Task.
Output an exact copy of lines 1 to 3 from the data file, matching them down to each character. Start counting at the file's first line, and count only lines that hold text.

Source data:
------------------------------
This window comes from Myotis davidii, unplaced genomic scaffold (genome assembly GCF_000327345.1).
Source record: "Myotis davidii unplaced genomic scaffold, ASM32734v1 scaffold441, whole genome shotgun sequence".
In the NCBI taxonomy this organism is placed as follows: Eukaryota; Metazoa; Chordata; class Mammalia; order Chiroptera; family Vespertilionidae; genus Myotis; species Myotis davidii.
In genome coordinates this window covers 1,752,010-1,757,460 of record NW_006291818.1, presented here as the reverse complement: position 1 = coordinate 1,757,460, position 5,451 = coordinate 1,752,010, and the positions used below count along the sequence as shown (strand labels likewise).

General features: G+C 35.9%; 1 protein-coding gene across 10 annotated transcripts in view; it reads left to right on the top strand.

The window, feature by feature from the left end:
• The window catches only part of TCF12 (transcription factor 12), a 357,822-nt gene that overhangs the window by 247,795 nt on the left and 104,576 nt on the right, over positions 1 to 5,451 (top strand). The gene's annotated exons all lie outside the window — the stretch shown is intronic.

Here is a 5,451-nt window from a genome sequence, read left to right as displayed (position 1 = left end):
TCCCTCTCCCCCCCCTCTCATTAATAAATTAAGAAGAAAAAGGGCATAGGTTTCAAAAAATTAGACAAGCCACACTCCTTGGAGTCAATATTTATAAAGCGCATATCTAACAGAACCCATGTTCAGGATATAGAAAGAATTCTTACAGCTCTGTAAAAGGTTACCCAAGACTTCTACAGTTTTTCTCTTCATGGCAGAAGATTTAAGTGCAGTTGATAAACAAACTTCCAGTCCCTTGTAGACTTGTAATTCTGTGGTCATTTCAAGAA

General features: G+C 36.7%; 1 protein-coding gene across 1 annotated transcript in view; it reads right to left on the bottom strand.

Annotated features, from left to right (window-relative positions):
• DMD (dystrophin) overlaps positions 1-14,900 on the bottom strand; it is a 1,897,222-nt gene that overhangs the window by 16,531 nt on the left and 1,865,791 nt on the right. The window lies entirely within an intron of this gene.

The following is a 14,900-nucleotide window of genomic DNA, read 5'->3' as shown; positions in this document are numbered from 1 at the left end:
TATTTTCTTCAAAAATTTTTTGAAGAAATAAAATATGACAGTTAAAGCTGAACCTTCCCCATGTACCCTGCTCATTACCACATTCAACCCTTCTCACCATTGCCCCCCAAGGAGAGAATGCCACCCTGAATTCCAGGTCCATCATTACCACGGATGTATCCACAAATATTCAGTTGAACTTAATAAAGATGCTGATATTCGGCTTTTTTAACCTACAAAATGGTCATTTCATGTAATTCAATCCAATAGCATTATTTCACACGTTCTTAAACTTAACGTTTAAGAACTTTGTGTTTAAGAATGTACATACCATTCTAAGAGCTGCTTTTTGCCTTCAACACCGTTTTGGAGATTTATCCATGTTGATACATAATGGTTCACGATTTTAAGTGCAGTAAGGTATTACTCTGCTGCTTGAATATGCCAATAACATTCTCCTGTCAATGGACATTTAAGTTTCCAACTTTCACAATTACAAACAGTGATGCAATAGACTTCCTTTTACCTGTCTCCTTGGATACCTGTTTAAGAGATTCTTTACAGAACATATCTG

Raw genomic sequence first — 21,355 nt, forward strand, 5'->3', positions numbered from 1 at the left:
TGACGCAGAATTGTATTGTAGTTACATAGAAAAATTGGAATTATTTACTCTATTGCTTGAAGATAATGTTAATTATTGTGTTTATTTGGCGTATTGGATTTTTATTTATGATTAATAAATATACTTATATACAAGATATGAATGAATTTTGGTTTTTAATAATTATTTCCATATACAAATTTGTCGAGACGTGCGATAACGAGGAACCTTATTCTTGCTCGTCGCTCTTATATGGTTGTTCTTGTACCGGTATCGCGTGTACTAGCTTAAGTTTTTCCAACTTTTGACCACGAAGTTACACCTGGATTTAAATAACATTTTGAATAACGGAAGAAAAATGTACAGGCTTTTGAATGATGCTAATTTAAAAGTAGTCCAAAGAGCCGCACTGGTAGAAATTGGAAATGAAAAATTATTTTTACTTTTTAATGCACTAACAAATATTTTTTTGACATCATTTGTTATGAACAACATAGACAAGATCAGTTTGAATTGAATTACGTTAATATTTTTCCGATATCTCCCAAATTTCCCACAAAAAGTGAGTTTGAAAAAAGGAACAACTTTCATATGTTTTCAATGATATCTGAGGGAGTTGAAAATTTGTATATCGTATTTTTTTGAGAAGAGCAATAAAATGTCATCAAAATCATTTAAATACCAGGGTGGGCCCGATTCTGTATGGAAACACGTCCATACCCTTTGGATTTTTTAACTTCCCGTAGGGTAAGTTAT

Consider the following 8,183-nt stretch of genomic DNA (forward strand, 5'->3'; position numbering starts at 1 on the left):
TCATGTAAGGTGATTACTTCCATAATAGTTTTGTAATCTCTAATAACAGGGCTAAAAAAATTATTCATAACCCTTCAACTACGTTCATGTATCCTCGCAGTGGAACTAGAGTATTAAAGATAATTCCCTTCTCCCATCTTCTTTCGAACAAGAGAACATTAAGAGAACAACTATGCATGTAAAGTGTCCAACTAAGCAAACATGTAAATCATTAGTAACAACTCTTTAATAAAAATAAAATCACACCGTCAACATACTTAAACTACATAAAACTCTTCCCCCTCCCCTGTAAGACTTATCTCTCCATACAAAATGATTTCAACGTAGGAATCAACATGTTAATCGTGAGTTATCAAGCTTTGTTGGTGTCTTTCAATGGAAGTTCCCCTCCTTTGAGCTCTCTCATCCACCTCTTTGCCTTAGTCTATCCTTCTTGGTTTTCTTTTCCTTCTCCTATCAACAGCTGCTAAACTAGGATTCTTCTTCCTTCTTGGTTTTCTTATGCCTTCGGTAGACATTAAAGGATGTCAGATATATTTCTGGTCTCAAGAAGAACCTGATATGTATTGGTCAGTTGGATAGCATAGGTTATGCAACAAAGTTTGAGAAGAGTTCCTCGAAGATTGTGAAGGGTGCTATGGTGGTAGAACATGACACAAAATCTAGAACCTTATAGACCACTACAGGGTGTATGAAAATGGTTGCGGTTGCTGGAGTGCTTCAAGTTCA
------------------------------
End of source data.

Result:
This window comes from Myotis davidii, unplaced genomic scaffold (genome assembly GCF_000327345.1).
Source record: "Myotis davidii unplaced genomic scaffold, ASM32734v1 scaffold441, whole genome shotgun sequence".
In the NCBI taxonomy this organism is placed as follows: Eukaryota; Metazoa; Chordata; class Mammalia; order Chiroptera; family Vespertilionidae; genus Myotis; species Myotis davidii.